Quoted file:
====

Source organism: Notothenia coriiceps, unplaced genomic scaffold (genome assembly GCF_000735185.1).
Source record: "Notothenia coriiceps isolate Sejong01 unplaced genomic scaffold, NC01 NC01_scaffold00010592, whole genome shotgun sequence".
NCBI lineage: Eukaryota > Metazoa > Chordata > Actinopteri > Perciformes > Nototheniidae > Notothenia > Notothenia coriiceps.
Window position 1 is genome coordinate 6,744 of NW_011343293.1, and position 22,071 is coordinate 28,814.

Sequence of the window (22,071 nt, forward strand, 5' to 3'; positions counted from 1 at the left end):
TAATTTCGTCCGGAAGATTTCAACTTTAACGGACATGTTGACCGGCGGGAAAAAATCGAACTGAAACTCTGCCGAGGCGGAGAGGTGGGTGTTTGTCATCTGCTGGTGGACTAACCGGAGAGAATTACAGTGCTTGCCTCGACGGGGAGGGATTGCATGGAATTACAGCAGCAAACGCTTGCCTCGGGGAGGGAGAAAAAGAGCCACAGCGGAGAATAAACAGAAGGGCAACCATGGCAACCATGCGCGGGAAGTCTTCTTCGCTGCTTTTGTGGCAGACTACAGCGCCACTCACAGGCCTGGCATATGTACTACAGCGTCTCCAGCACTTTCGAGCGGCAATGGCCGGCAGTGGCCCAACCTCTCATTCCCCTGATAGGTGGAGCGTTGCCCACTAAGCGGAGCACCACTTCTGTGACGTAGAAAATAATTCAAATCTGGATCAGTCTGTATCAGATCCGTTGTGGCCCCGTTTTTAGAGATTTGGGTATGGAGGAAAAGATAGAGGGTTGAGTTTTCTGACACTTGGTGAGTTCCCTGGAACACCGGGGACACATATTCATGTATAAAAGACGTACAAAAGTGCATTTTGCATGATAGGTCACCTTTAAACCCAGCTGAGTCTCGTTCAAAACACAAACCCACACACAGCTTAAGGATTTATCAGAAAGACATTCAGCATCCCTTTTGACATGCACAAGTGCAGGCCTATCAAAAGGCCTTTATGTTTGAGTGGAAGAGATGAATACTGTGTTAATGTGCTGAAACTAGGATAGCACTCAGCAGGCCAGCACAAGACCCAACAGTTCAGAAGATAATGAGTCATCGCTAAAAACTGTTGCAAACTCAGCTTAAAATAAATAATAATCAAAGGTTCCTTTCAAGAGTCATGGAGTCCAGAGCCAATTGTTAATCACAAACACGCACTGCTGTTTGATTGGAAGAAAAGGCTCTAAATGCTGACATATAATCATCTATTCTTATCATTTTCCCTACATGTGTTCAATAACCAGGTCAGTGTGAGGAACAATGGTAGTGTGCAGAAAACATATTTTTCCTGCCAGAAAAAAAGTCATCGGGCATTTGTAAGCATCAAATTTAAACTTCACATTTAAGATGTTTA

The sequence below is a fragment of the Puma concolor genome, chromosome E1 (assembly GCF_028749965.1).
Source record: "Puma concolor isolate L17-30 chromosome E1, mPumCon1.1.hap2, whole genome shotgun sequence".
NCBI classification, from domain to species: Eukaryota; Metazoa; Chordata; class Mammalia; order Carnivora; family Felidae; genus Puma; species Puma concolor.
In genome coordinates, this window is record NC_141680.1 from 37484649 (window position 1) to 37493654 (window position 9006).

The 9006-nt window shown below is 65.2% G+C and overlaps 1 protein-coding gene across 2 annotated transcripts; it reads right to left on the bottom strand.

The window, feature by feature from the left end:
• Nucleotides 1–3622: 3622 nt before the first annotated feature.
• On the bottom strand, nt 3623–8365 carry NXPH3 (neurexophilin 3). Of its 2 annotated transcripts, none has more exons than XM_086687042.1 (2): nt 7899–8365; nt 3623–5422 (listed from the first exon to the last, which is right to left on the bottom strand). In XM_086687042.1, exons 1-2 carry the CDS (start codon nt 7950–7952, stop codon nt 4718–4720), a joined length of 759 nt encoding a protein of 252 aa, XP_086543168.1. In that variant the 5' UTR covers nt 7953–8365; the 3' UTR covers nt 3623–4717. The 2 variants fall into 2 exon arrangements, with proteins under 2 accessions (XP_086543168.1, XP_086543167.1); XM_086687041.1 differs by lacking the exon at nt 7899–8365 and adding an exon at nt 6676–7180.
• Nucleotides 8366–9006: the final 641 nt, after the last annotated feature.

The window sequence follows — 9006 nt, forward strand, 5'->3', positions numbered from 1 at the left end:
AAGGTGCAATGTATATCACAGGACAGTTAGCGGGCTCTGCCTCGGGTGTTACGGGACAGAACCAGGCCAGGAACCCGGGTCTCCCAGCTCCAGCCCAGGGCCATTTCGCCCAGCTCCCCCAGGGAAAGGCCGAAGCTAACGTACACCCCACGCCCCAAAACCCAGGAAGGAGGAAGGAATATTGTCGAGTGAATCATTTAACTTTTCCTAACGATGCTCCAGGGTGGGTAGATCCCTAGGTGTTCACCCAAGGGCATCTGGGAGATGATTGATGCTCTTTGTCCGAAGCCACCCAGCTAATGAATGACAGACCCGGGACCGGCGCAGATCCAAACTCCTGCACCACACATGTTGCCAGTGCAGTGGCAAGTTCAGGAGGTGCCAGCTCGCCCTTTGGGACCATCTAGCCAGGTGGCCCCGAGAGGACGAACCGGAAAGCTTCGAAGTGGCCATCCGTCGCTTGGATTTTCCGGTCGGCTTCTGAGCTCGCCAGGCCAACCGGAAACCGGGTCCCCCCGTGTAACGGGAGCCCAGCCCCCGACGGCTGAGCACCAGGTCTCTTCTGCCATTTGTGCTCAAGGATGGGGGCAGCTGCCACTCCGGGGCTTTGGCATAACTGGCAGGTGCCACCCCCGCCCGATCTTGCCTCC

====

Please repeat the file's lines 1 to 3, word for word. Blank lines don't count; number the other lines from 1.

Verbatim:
Source organism: Notothenia coriiceps, unplaced genomic scaffold (genome assembly GCF_000735185.1).
Source record: "Notothenia coriiceps isolate Sejong01 unplaced genomic scaffold, NC01 NC01_scaffold00010592, whole genome shotgun sequence".
NCBI lineage: Eukaryota > Metazoa > Chordata > Actinopteri > Perciformes > Nototheniidae > Notothenia > Notothenia coriiceps.